A Tall Dark Stranger: Denis and Binoche are Remarkable Bedfellows in Light Comedy
Claire Denis comes as close as she ever will to romantic comedy territory with the wryly staged Let the Sunshine In starring an effervescent Juliette Binoche as a woman who becomes increasingly obsessed with finding love but chronically searching in all the wrong places. Denis was inspired by Roland Barthes’ A Lover’s Discourse as a vehicle for Binoche. Retooling it with novelist Christine Angot, they morph it into a slender thread of revolving sexual and romantic vignettes a middle aged artist experiences. Although there’s certainly never been any doubt as to the range of La Binoche, the performer shoulders the entire fragile frame of the narrative with stunning aplomb, walking a fine line between relatability and unhinged desperado of amour fou.
Divorced, but not particularly liberated by the experience, artist Isabelle (Binoche) suffers through a string of tawdry trysts which she fools herself into believing are actual romances. From a sexually aggressive married banker (Xavier Beauvois) to a timid yet handsome married actor (Nicholas Duvauchelle), Isabelle knows being the other woman won’t really get her anywhere. Yet options abound, such as a creepy admirer at her local fish market, and eventually a romance with a working class citizen which her jet-setting friends visibly balk at.
Those familiar with Denis will most likely categorize Let the Sunshine In as one of her fluffier pieces, more along the lines of 2002’s Friday Night. More often than not, she prizes characterizations of dark, brooding, troubled types, from the Isabelle Huppert headlined White Material (2009) to the vampiric lovers on the lam of the phenomenal Trouble Every Day (2001). And through it all, Denis usually features Alex Descas, who is on hand for one of Binoche’s minor flings. But what a ways we are from the monstrous depravities of Denis’ last venture, 2013’s incest sex abuse drama Bastards, and the comparison only confirms its director’s own pronounced talents for stamping each genre or outlet with her particular swagger.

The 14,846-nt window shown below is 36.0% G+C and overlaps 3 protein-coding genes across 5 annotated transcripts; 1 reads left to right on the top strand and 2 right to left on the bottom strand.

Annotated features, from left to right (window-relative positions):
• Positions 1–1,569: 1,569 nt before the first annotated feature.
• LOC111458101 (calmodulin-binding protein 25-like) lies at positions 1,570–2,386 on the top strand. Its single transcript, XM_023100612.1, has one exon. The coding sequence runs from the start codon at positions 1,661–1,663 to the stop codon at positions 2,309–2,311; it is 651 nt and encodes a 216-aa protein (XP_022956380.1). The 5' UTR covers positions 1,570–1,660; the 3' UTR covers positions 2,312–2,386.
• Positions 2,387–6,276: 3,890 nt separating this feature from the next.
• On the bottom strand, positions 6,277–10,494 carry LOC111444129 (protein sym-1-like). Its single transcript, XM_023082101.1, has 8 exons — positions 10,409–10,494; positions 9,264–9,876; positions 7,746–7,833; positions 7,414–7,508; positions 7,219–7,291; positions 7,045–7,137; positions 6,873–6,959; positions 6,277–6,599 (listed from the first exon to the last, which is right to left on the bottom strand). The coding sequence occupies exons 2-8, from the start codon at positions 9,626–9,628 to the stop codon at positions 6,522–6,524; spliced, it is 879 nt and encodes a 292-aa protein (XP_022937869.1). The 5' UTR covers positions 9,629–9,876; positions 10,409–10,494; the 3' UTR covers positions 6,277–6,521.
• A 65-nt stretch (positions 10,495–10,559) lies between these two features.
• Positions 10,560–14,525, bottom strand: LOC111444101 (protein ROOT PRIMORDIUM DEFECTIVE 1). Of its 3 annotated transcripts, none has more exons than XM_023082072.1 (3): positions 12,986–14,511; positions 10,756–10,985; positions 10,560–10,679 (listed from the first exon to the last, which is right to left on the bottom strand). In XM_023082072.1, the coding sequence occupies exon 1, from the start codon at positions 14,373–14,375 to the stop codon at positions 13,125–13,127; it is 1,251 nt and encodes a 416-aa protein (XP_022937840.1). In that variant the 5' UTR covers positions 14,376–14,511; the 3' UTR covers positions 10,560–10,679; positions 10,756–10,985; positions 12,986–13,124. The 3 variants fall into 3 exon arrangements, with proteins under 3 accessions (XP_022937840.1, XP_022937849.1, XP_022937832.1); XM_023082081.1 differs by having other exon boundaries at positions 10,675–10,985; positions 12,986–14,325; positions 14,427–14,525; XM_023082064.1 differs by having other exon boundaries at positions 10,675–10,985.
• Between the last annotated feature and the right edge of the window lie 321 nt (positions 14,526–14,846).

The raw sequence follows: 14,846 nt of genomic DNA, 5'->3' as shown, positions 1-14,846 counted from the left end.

We open on Binoche in rather unappealing coitus with a meaty and (as we come to confirm) repugnant married banker played by Xavier Beauvois. Desperately, he wants her to reach orgasm, which is made immediately clear to be an impossibility. Little by little we surmise the extent of their relationship, tempered by bizarre interactions, like Beauvois’ strange harassment of a bartender over drinks where he mentions he’ll never leave his wife while freely grappling his mistress’ genitals.
Next up, a loquacious stage actor played by Nicholas Duvauchelle (who was also in White Material), married and equally awkward in his moves to bed Binoche. The droll tone soon takes on more despairing dimensions as Binoche’s Isabelle confirms her sincerity in the search for love. Her apartment has telltale signs of her inner dimensions, such as a poster of Liz Taylor in that famed seductive pose from Cat on a Hot Tin Roof, and a prominently displayed record of Ella Fitzgerald, while the crooning of Etta James leads to a romance with a racial other, and a startling reveal on her character’s elitist tendencies and flair for self-sabotage (likewise, it recalls a favored pose for Binoche as she lets loose on the dance floor, such as in Sylvie Testud’s little seen 2012 film Another Woman’s Life wherein a performance to Blondie’s “Maria” makes a lasting impression). And, perhaps best of all, Denis casts Gerard Depardieu and Valerie Bruni-Tedeschi in cameos which enhance the finale’s marvelous slow-roll through the credits.
Effervescently calibrated, Let the Sunshine In drinks Binoche in at every frame, and DP Agnes Godard positions her in tight close-ups which not only accentuate her beauty, but a myriad of emotions ranging from boredom to raging, throbbing insecurity.
Reviewed on May 18th at the 2017 Cannes Film Festival – Directors’ Fortnight Opening Film. 94 Mins.
(Note: We modified the title from the original festival title of Bright Sunshine In).